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The roots of gay oppression – International Socialism

But women in Athens did not constitute one homogeneous group. Some women had far greater freedom of movement and influence in this male dominated society. Aspasia, the great politician and general Pericles' mistress in the fifth century BC, is especially well known. She was a , that is a citizen's permanent mistress, more or less an equivalent to the courtesan in later French society. Many of the were well versed in poetry, music and social conditions in general. In the men's world, they could participate in debates from which a woman citizen was completely cut off. On the other hand, perhaps with a few exceptions, the had foregone the possibility of bringing legitimate heirs into the world and become part of a normal household. Many have pointed out that the borderline with prostitution proper was blurred and that the status as hetaera was not a true alternative for Athenian women of middle-class families.

boys and women also openly courted girls in Sparta, ..

In 465 BC Xerxes was assassinated in the royal bedchamber by a conspiracy led by Artabanus, Megabyzus, and the eunuch chamberlain Aspamitres. Artabanus was able to persuade 18-year-old Artaxerxes that his older brother Darius, who hated Xerxes for seducing his wife, had killed their father, causing Artaxerxes to murder his brother Darius. When Artabanus tried to get rid of Artaxerxes, he was betrayed by Megabyzus and killed after wounding the young King. The eunuch Aspamitres was tortured to death. Hystaspis, another brother of the new King, revolted in Bactria and was defeated by Artaxerxes, who then made sure that all his brothers were killed. Artaxerxes ruled the Persian empire for forty years, collecting annual taxes that totaled about 10,000 talents plus nearly half as much again from India. Little value from this ever went back to the satrapies that provided it except in payment to imperial soldiers from their countries. Taxes were so heavy that many had to borrow money at 40% interest until they were ruined and lost their land to the original owners, who were also being taxed. Many revolts resulted from this oppression.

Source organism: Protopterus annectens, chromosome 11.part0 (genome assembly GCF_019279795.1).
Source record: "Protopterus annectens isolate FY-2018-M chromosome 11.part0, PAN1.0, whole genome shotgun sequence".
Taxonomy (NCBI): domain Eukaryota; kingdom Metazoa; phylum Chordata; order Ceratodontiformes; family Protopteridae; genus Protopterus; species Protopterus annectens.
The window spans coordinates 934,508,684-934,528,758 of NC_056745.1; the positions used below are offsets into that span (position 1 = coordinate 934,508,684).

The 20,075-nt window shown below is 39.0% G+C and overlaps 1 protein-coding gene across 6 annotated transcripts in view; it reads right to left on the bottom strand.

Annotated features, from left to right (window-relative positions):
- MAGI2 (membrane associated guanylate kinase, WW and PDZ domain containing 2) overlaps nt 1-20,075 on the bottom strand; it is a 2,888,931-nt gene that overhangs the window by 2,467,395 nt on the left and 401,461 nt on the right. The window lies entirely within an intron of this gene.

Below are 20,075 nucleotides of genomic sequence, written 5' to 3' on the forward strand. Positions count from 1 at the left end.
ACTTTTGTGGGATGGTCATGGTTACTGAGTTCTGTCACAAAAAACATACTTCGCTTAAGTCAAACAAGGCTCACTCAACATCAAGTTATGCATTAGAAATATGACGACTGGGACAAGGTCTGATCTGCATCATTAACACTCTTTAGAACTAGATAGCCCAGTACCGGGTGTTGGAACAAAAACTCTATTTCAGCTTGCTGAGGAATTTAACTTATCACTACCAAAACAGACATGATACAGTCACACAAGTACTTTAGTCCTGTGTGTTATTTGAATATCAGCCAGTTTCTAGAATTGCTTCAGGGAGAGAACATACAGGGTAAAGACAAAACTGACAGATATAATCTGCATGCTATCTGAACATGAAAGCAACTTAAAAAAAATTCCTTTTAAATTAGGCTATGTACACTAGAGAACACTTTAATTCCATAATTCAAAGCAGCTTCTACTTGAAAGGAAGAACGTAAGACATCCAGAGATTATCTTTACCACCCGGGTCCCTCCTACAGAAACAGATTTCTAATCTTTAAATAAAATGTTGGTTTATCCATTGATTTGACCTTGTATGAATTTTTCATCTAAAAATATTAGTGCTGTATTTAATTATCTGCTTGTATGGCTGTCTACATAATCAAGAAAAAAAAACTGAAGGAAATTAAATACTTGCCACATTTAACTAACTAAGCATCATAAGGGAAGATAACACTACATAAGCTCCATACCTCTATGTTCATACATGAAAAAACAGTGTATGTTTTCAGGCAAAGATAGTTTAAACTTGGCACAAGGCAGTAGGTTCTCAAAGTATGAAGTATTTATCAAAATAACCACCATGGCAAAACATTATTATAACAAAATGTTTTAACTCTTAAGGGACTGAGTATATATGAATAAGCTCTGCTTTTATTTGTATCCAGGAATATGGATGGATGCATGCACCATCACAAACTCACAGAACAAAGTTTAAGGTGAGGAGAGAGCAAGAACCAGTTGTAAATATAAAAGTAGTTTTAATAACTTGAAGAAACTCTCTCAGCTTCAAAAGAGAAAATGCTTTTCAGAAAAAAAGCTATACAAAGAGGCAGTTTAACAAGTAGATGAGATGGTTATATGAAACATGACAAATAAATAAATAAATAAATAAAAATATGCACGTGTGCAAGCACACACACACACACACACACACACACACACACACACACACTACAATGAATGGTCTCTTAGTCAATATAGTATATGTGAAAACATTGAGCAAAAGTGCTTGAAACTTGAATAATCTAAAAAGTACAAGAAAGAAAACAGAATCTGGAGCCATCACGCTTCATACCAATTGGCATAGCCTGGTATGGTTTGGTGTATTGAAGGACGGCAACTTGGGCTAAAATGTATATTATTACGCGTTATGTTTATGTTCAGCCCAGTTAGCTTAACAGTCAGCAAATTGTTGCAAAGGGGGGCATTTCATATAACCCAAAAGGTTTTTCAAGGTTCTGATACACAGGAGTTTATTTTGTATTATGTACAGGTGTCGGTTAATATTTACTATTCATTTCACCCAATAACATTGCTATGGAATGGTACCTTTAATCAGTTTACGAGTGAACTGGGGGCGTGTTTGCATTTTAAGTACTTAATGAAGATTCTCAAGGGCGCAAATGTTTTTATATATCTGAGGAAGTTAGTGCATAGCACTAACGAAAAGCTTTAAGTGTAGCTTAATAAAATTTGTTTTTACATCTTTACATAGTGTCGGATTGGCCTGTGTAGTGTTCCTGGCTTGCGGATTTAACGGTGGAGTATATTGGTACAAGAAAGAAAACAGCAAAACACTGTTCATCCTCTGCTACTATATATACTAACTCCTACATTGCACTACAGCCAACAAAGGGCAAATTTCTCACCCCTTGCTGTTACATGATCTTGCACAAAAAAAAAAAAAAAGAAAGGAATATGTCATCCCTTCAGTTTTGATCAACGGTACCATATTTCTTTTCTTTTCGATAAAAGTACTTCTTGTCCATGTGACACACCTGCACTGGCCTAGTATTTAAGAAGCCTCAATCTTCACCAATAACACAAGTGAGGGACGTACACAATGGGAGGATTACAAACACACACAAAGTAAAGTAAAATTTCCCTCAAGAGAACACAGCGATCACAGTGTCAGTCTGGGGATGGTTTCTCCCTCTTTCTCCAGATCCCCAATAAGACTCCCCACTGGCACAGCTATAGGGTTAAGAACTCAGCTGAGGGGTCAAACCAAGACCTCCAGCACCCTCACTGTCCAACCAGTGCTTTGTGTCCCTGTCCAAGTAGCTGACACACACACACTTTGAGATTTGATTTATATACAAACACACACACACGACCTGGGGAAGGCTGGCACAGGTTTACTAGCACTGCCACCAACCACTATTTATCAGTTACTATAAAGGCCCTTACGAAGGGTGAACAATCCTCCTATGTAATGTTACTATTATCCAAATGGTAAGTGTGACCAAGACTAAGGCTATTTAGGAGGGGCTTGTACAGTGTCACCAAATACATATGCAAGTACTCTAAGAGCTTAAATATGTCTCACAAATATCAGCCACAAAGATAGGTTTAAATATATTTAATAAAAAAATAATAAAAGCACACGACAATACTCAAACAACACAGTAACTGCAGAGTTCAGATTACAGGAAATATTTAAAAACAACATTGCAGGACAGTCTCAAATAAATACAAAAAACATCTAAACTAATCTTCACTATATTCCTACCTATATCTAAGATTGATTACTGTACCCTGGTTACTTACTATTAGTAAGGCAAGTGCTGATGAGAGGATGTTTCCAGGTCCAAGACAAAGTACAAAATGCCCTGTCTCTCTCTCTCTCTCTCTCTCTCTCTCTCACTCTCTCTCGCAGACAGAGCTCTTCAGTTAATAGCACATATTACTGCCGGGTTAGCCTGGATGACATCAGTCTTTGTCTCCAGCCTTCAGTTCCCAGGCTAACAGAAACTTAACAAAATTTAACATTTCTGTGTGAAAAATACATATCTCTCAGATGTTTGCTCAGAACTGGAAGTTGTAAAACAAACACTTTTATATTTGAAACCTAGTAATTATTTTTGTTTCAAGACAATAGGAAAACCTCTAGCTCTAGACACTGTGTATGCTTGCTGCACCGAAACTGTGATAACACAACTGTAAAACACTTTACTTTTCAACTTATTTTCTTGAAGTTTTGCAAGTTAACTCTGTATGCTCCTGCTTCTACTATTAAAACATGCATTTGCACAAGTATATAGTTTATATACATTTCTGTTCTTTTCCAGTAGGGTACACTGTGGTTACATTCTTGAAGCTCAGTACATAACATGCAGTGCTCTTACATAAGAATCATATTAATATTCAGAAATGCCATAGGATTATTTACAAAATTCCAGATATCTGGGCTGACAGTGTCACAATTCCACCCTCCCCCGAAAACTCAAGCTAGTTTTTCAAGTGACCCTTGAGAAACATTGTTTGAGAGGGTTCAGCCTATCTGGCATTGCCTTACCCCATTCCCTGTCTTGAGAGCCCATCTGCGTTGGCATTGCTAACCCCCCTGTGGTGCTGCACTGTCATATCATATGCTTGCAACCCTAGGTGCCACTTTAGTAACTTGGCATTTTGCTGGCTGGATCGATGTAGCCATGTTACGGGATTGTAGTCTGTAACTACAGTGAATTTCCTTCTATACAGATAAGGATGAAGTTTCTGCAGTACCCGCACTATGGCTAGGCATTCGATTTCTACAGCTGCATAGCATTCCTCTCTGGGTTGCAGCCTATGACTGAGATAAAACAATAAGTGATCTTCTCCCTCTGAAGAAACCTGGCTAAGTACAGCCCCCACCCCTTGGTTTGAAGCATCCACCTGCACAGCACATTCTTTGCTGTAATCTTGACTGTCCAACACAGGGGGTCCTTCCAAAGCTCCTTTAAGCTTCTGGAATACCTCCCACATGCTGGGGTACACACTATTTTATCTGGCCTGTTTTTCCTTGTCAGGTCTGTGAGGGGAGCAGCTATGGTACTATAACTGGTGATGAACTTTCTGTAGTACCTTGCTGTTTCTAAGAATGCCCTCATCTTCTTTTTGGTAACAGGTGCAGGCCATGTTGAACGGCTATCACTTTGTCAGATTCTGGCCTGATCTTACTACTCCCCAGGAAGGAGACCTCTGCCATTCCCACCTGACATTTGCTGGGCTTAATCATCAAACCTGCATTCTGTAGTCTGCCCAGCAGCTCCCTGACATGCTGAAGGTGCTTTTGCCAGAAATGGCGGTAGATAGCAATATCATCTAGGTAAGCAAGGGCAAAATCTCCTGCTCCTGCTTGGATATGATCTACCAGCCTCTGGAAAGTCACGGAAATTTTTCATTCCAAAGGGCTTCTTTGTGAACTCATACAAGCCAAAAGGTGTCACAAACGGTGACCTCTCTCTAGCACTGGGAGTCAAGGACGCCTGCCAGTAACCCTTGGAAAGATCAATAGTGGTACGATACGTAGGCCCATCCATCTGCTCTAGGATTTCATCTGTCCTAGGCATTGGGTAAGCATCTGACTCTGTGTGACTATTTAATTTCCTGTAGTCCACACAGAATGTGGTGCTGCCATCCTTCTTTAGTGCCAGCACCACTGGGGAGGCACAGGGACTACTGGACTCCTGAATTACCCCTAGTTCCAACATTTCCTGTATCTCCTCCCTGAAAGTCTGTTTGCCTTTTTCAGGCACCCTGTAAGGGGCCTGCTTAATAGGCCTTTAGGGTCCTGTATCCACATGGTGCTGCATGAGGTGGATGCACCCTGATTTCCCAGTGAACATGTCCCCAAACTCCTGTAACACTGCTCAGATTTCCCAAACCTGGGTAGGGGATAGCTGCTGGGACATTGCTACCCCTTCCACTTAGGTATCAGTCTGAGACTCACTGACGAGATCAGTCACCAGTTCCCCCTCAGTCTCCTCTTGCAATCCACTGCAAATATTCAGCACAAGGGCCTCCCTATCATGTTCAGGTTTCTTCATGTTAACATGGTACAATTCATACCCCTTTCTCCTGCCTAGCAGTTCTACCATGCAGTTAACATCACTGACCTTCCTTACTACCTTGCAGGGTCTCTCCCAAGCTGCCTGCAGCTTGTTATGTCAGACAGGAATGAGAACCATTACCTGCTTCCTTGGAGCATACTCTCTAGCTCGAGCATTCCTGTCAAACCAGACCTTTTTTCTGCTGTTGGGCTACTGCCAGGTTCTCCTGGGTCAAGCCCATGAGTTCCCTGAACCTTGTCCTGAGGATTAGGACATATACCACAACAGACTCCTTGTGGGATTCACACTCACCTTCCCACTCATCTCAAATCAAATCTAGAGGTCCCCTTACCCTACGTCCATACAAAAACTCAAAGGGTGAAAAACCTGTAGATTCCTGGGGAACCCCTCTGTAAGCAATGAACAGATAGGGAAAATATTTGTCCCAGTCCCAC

As an outside observer and participant in the social game, it is quite easy to work out kinship and relate to it. It is much more difficult and very frustrating to operate within the various systems and grades of friendships As an outsider, one is totally devoid of the cultural understanding needed in order to manoeuvre, and feels like a pawn in a contradictory game, the rules of which one does not always know, apart from the fact that the friendships are as important a part of life as is kinship. From an outsider's point of view, both kinship and friendship may appear as a strait-jacket curtailing the individual's freedom of action. They should, however be regarded as normative rules or very general guidelines for conduct (Bailey 1980, 3 ff., see also Knudsen 1989, 312 ff). An intelligent "player" knows exactly how to exploit and bend the normative rules to attain his or hers pragmatic end without being disqualified by society.What is expected of the individual and his behaviour is not static but rather determined by the actual situation just as in our own culture. A few episodes may illustrate this point. In the neighbouring village a group of women were shoeing an ox, the indispensable traction force in fanning. The sight did not surprise me, as women make up a very large part of the labour resources in agriculture, not just in processing. But men do not talk about it. Officially, in the male sphere and in relation to outsiders, agriculture is masculine work. When I wanted to photograph the situation, the scene changed completely. Three men were called and they are the ones that are caught in the photograph (also Gould 1980, 49) Another time I walked back from the teahouse at dusk with one of my male acquaintances. One of the large ovens in which women from many families bake bread to last several days, stood in front of his house. That evening a lot of activity was under way, led by a very confident lady, my friend's wife, whom I had met previously. We sat down on the periphery of the group of women and children. After having exchanged the usual pleasantries, I asked her how many children she had. She replied that she had given birth to six children but that it had been hard work. The husband felt that it was time for him to appear on the scene. With a leer, he explained that it had been hard work for him too and accompanied the statement with a vulgar gesture. He should not have done that. He had to leave the arena in a rain of pebbles to the great amusement of the other women. Clearly this was the women's space just like the mountain pasture. Here things were done according to their rules. On the occasions when I was lucky enough to experience the baking of bread alone among the women, I was struck by the great frankness that characterised their conversation. Men's prowess, also on a sexual level, was discussed. My host's wife was teasingly asked what she did when her husband was away now that I was part of the family. I have never experienced similar conversations in the teahouse or among men.As mentioned earlier, both men and women regard the house or home as the women's only province, but as the episodes described above show, things are not all that simple. The house is not a static materialistic entity defined by its outer walls. The household arena changes geographically depending on the situation, i.e. the specific occasion and the people present. The men sleep and eat in the house, but apart from that they spend a major part of their time with other men in the centre of the village. Early in the morning, when they have left the house and congregated in the village square with its kahve and shops, "house" denotes all of the geographical area in which ordinary habitation is placed. Alley-ways, streets, common ovens, all become the natural place for women and children to congregate. Men only use a few major streets, even if short cuts are available. They do not stop by unless it is absolutely vital and then make things as short and businesslike as is possible. One of my experiences was when one of my friends refused to accompany me into a house where something I wanted a closer look at was taking place. To my repeated question as to why he would not come, he at last answered: Only women are present and I know none of them. In quantitative terms, the women dominate 75 per cent of the village. To be "in thehouse" often only means to be away from the village square and surrounding alley-ways. The same is true in the non-industrialised parts of Diyarbakir. The men's space is the central area with the bazaar, public buildings, mosques, teahouses and eating-places together with the broader of the streets, which lead into the town centre from the residential areas. The remainder of the town belongs to the women. Settling down here is not all that difficult once one has learned the rules in the village.If strangers, who are not defined as kinsmen or part of one of the family's closer network of friends, come to visit the boundaries move. The main room in the house where the meal is served becomes a male arena. After having served the meal, which the women very often already have helped themselves to during the cooking, they retreat to the adjoining rooms and do not join in the conversation with the exception of the oldest woman who on this occasion represents the women of the house. To outsiders it may look as if the house is divided into a male and a female section. To a certain extent this is true in this particular situation. Everything depends on the occasion and not least the position of the guest in relation to the host family. Opening and closing doors make the house a very flexible and elastic entity which may be adjusted to suit present needs. On larger festive occasions, such as weddings and religious festivals, the yard of the house is divided into two spheres in the same way. Men and women sit in separate groups and eat separately. If dancing occurs, men dance with men and women dance with women, often in a provocative chain. Flirting and courting between young men and women is extensive but conducted in a controlled fashion.Henny Harald Hansen's description of Kurdish villages in Iraq and the house's place as the women's arena adds yet another aspect. She narrates how a woman, after having asked permission of the man of the house, "the nominal head of the extended family", visited some family in a neighbouring village. The visit was extended to include some other villages and she came home later than agreed: (Hansen 1958, 217 f )